The Respondent submits that, where a complainant seeks a transfer of a domain name and the respondent agrees to that transfer, there is ample authority that a Panel may simply order the transfer without a review of the facts or merits of the case. The Respondent cites The Cartoon Network LP, LLP v. Mike Morgan, WIPO Case No. D2005-1132:
“Where the Complainant has sought transfer of a disputed domain name, and the Respondent consents to transfer, then pursuant to paragraph 10 of the Rules the Panel can proceed immediately to make an order for transfer. This is clearly the most expeditious course.”
The Respondent also cites Williams-Sonoma, Inc. v. EZ-Port, WIPO Case No. D2000-0207:
“Because Respondent has consented to the relief requested by Complainant, it is not necessary to review the facts supporting the claim. I am left to decide the appropriate procedure to conclude the case in a situation not directly addressed by the Rules. Several provisions provide guidance. Rule 10(a) gives the panel the discretion to conduct the proceeding in such manner as it deems appropriate under the Policy and the Rules. Rule 10(c) requires the Panel to "ensure that the proceeding takes place with due expedition." Rule 12 permits the Panel to require further statements from the parties. Rule 17 requires the Panel to terminate the proceeding when the parties have agreed to a settlement.”
The Respondent cites additional UDRP cases in support of its position and submits that the Panel should dismiss the present Complaint in view of the Respondent having proceeded only in good faith. It states that upon such dismissal, the Respondent will immediately transfer the Domain Name to the Complainant. Alternatively, the Respondent submits that the Panel should refrain from making any finding of “bad faith” against the Respondent and should simply order the transfer of the Domain Name.
C. Complainant’s Supplementary Filing
The Complainant submitted a supplementary filing in reply to the Response. While the Rules do not expressly provide for supplementary filings, Rule 10(a) states that the Panel shall conduct the administrative proceeding in such manner as it considers appropriate in accordance with the Policy and the Rules, and Rule 10(b) states that in all cases the Panel shall ensure that the parties are treated with equality and that each party is given a fair opportunity to present its case. It is generally accepted that these Rules give the Panel a discretion to admit or refuse any supplementary filings according to the particular circumstances of each case.
In this case, the Response does not directly address the submissions made in the Complaint, but raises a line of argument that, in the view of the Panel, it would not be reasonable to expect the Complainant to have anticipated in the Complaint. For that reason, the Panel considers it entirely appropriate that the Complainant should be given an opportunity to reply to that line of argument by way of a supplementary filing.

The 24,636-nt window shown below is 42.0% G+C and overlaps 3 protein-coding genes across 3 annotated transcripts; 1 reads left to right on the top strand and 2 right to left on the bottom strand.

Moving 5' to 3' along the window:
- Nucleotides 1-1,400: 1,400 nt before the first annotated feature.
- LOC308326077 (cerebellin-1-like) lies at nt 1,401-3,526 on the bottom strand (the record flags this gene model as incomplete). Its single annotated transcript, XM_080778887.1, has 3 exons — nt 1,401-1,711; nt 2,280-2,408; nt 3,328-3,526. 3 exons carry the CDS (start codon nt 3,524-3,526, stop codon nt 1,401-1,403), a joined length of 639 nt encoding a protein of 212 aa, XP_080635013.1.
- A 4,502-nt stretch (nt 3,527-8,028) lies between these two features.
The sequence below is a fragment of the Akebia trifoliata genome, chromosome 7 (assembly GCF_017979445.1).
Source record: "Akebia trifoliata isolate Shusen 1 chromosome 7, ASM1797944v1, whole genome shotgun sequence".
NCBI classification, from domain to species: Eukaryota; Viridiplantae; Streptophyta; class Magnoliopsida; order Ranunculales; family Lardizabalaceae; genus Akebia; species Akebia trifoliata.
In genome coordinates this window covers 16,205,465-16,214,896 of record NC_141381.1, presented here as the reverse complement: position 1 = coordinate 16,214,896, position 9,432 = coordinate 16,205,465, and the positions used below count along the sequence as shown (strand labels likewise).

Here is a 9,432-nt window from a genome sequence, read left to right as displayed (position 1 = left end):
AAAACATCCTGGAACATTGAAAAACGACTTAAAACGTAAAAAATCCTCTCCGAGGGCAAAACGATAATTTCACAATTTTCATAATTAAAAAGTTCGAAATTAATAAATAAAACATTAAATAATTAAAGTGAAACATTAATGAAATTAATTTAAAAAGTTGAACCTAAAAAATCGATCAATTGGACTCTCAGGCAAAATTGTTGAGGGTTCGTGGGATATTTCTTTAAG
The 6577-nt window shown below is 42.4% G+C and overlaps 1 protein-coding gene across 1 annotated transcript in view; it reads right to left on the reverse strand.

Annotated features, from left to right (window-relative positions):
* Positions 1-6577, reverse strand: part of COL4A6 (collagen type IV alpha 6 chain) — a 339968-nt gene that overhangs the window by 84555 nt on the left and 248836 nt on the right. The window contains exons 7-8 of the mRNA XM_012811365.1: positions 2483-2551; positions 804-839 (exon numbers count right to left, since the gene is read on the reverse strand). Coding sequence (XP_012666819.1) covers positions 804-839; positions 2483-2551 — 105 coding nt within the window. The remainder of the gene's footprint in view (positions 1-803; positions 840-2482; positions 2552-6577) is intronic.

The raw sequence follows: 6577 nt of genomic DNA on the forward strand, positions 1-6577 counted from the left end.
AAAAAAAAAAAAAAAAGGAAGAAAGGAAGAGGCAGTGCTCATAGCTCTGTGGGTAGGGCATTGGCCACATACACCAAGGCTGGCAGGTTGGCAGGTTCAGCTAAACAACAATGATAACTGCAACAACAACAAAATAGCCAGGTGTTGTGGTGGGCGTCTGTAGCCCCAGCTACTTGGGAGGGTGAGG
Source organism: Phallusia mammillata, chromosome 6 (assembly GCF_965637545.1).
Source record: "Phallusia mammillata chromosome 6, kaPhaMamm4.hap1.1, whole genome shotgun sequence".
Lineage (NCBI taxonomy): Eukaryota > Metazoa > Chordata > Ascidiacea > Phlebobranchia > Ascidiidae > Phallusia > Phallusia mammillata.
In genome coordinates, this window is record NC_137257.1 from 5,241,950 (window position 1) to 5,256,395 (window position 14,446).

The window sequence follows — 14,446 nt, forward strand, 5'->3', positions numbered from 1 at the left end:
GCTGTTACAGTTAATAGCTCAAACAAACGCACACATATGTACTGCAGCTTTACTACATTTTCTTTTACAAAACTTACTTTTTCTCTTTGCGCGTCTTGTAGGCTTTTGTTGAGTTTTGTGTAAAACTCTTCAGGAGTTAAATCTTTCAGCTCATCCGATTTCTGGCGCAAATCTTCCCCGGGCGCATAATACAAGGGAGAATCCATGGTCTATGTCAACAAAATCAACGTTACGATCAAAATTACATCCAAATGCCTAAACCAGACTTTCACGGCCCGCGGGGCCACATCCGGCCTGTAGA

In its supplementary filing, the Complainant objects to the correspondence between the Respondent and the Complainant’s representatives being put in evidence. It states that these are privileged communications which included an offer to compromise one party’s position in the proceedings. Even if they were not expressly stated to be “without prejudice”, they cannot be put in evidence without the Complainant’s consent, which the Complainant does not give. The Complainant cites certain English and Australian legal authorities in support of its proposition.
The Complainant addresses the Respondent’s assertion that it did not know the Domain Name infringed the rights of any other party. It states that the Respondent has provided no evidence that the Domain Name was purchased as part of a package, or other explanation for its choice of the Domain Name. The Respondent is bound by the normal rules concerning “wilful blindness” to the registration of domain names that may be infringing.
The Complainant states that it requires a finding that the Respondent acted in bad faith and not merely a transfer of the Domain Name. The Complainant gives three principal reasons:
(1) the Respondent has denied acting in bad faith and has asserted on the contrary that it acted in good faith (Sassybax, LLC v. Texas International Property Associates, WIPO Case No. D2007-1190);
(2) the Complainant has paid for a full determination of the case and is entitled to that determination (e.g. Sanofi Aventis v. Standard Tactics LLC, WIPO Case No. D2007-1909); and
(3) there is a broader interest in a substantive determination where, for example, a respondent has been registering domain names in bulk (e.g. Brownells, Inc v. Texas International Property Associates WIPO Case No. D2007-2011).
With regard to the last matter, the Complainant also refers to Research in Motion Limited v. Privacy Locked LLC / Nat Colicott, WIPO Case No. D2009-0320 and to the opinion of the Panel that:
“… new practices of automated bulk transfers of domain names do necessitate a limited form of constructive knowledge if the Policy is not to fall into disrepute. The Panel believes it appropriate that purchasers of domain names should be taken to have knowledge of (a) what they have purchased and (b) how their domain names are being used. Accordingly, if a domain name, which they have purchased incorporates a third party's trademark of which they are likely to have knowledge, they should be treated as having acquired that domain name knowingly and knowingly to have put the domain name to the use to which it is being put. Were it otherwise, automated bulk transfers of domain names would be the perfect shield for abusive registrations.”